Longtime GOP Rep. Jeff Fortenberry of Nebraska was convicted Thursday on multiple felony counts of lying to investigators about an illegal $30,000 campaign donation, and he now faces up to 15 years in prison.
Fortenberry, who has represented a district in eastern Nebraska since 2005, was found guilty on two counts of making false statements to authorities and another of concealing information, charges that each carry a maximum penalty of five years in prison plus fines, according to the Associated Press.
The charges stemmed from allegations that Fortenberry accepted a $30,000 donation from Gilbert Chagoury, a Lebanese-Nigerian billionaire, which was funneled through donors at a campaign fundraiser in Los Angeles in 2016.
Chagoury, a real estate and construction mogul, has been involved in American politics for decades: He donated hundreds of thousands to a voter registration group tied to the Democratic National Committee during Bill Clinton’s 1996 presidential campaign, and later donated at least $1 million to the Clinton Foundation. Chagoury was also closely tied to Nigerian leader Sani Abacha during Abacha’s military dictatorship from 1993 to 1998.
Fortenberry wasn’t the only member of Congress implicated in the “straw donor” scheme. Chagoury agreed to pay the Justice Department a $1.8 million fine last March to settle allegations that he gave $180,000 total to people in the U.S. marked for donations to four different federal candidates—including Fortenberry—between 2012 and 2016. Politico reported last year that the $180,000 matches up with donations to Sen. Mitt Romney’s 2012 presidential campaigns as well as congressional campaigns of Fortenberry, Rep. Darrell Issa of California, and former Nebraska Rep. Lee Terry, all Republicans.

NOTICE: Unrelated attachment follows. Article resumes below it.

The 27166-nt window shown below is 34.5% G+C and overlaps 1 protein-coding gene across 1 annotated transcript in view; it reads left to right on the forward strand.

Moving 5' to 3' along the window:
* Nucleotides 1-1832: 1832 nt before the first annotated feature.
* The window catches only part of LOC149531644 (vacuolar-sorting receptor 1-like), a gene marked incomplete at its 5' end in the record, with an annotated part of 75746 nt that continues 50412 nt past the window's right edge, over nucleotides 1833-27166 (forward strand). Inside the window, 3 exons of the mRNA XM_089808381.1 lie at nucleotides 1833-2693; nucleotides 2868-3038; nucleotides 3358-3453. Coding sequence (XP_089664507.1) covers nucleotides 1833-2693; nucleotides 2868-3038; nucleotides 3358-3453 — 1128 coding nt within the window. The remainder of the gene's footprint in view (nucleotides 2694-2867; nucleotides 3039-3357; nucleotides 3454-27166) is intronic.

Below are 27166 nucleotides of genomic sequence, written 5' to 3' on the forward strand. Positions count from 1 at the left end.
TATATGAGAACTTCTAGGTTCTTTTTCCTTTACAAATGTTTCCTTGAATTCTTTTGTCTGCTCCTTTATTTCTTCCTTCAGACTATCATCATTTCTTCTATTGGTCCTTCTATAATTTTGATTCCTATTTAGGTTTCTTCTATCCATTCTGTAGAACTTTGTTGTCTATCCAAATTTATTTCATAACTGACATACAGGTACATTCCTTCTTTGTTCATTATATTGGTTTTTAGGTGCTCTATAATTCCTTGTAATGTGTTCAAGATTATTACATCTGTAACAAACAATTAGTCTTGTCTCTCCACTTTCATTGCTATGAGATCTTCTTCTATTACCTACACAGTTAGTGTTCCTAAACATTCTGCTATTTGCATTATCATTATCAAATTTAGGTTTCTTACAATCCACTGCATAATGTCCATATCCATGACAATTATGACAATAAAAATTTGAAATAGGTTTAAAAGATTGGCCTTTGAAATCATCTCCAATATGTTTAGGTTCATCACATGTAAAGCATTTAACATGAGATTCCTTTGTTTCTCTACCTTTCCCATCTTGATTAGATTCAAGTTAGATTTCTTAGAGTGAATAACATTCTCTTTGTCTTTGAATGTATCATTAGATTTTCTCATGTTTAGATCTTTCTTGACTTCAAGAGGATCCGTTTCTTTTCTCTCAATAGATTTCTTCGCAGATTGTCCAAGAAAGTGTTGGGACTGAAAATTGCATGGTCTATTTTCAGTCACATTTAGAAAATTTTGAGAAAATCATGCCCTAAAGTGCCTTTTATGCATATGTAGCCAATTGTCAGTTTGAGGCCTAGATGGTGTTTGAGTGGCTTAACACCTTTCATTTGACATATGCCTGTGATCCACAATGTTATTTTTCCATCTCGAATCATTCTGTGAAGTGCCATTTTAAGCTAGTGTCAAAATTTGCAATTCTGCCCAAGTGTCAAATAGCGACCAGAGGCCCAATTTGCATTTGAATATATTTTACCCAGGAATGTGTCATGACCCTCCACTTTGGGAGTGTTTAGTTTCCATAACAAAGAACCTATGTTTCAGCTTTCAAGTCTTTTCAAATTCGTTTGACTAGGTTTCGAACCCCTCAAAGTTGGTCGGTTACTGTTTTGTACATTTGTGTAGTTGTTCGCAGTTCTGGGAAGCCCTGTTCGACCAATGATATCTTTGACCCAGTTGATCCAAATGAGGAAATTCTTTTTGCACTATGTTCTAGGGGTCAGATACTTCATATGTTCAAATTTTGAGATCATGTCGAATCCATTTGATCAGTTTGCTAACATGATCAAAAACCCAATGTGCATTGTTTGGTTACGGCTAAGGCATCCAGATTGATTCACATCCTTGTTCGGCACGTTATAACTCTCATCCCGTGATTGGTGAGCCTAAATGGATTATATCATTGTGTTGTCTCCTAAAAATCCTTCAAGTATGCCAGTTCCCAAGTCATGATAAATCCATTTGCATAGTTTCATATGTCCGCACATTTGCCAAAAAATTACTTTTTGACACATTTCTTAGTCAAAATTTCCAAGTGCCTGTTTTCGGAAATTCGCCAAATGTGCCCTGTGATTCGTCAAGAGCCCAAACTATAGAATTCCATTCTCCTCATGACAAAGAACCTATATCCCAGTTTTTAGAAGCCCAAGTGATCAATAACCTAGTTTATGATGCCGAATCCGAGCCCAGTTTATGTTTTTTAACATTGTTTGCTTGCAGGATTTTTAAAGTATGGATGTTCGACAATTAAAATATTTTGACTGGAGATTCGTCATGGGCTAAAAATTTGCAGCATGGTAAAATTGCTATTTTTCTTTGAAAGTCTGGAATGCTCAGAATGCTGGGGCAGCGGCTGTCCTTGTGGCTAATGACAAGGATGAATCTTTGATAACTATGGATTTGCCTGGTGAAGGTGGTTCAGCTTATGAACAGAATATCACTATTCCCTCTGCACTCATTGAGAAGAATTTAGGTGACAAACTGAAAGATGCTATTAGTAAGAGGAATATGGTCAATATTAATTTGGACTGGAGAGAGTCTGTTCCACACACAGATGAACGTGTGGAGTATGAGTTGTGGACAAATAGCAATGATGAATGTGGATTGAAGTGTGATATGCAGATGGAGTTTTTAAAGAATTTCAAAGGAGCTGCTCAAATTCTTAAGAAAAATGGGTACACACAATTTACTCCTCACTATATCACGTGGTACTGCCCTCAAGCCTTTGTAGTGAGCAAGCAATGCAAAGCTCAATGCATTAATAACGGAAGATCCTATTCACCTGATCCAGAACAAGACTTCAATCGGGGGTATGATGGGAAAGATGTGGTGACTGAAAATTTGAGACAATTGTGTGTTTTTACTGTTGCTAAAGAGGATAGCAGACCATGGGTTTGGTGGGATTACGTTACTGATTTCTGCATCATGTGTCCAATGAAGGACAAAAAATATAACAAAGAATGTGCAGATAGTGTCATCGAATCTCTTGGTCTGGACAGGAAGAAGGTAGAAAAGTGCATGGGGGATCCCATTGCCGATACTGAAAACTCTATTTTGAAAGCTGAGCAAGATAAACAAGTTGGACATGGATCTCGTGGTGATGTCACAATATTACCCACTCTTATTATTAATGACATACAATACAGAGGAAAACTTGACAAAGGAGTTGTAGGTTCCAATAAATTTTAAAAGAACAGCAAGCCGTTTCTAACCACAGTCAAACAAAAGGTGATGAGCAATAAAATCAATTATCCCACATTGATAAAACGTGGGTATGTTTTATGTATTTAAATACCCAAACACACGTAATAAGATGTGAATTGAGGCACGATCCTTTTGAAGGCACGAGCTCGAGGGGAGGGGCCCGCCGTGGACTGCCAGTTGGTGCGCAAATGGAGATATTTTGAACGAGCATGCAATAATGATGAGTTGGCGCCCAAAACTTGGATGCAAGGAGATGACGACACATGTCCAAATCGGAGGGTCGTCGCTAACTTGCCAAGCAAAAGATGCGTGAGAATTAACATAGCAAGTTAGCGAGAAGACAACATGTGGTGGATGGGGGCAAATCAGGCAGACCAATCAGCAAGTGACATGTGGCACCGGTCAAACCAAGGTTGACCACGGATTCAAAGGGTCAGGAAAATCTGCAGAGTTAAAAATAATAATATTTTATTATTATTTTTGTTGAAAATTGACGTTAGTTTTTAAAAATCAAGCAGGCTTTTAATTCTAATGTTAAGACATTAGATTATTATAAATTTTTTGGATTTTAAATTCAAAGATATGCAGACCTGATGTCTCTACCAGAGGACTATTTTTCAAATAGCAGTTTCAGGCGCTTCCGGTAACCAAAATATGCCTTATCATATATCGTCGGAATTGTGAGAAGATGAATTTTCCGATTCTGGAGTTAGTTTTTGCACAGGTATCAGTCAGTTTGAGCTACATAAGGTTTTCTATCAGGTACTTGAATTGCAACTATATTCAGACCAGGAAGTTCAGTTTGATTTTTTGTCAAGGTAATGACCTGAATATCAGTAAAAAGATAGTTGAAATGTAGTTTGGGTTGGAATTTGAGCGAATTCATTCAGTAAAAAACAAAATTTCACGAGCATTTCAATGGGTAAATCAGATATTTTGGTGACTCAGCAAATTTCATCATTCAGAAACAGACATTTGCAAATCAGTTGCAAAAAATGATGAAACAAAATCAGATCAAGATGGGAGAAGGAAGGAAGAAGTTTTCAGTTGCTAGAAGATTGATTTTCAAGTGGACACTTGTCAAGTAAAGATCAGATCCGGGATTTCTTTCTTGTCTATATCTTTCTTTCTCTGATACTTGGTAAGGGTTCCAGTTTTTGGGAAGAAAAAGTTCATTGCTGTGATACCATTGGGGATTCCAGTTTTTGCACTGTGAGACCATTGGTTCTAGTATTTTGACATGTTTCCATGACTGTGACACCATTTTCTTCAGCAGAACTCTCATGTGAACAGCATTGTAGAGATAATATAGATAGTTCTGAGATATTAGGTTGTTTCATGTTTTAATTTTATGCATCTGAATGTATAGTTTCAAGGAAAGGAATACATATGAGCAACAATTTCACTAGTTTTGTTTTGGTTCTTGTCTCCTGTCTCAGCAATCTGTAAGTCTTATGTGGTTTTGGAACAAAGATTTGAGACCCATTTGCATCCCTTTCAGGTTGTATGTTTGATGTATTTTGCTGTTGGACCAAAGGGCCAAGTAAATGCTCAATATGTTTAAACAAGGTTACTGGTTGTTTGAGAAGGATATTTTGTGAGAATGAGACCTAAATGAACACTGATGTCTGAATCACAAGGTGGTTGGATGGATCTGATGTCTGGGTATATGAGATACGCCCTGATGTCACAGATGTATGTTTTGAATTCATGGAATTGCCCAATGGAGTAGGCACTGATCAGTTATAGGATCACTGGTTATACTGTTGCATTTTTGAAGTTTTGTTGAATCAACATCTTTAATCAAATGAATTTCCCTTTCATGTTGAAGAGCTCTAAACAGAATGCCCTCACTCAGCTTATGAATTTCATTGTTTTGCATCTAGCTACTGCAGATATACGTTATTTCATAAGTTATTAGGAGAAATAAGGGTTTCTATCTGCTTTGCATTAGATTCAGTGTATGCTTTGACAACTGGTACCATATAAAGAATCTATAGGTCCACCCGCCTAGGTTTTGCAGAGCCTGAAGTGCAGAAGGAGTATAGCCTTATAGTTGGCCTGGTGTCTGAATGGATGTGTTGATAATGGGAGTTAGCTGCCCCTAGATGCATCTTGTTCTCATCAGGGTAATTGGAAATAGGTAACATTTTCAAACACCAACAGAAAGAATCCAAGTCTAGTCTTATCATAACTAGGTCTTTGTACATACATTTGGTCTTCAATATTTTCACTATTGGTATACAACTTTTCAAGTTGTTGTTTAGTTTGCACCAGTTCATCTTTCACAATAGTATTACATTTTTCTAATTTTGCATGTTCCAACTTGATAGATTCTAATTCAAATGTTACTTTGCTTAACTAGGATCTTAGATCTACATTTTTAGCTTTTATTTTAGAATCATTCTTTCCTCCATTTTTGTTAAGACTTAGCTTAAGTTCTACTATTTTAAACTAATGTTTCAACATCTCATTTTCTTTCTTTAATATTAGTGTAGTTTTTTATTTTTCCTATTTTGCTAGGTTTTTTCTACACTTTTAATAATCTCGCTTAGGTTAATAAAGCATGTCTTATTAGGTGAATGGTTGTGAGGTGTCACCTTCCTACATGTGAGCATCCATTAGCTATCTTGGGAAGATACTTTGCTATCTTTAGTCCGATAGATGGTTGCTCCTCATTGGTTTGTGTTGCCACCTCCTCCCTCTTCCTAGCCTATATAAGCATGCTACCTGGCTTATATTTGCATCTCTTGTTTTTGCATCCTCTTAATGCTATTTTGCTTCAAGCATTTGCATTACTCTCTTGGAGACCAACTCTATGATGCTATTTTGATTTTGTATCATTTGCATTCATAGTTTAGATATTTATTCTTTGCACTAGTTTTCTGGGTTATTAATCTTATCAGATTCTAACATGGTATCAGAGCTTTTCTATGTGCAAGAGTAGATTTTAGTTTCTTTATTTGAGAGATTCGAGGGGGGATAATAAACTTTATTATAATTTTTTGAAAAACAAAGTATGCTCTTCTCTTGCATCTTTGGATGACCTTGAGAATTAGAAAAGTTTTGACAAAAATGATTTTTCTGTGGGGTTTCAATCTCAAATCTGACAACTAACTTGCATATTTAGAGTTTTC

The co-host of the Fortenberry 2016 fundraiser began cooperating with authorities in September 2016 and told them about the donations. Federal investigators alleged that during a June 2018 phone call, Fortenberry was told by the fundraiser co-host that the 2016 donation “probably did come from Gilbert Chagoury,” but he did not file an amended campaign finance report. Later, Fortenberry—knowing where the donation came from—made false statements during two 2019 interviews with investigators and prosecutors.
During the trial, Fortenberry’s wife testified that he was often distracted and didn’t remember the day he met her, and also that he “loathed” fundraising calls, going on “autopilot” when he was on them. The jury returned the verdict in less than two hours.
“After learning of illegal contributions to his campaign, the congressman repeatedly chose to conceal the violations of federal law to protect his job, his reputation and his close associates,” U.S. Attorney for the Central District of California Tracy Wilkison said in a statement following Fortenberry’s conviction. “The lies in this case threatened the integrity of the American electoral system and were designed to prevent investigators from learning the true source of campaign funds.”
Fortenberry will be sentenced in June, but after the verdict on Thursday, he reportedly maintained his innocence and said he would appeal.
“I’m getting so many beautiful messages from people literally all around the world, who’ve been praying for us and pulling for us,” Fortenberry told reporters.
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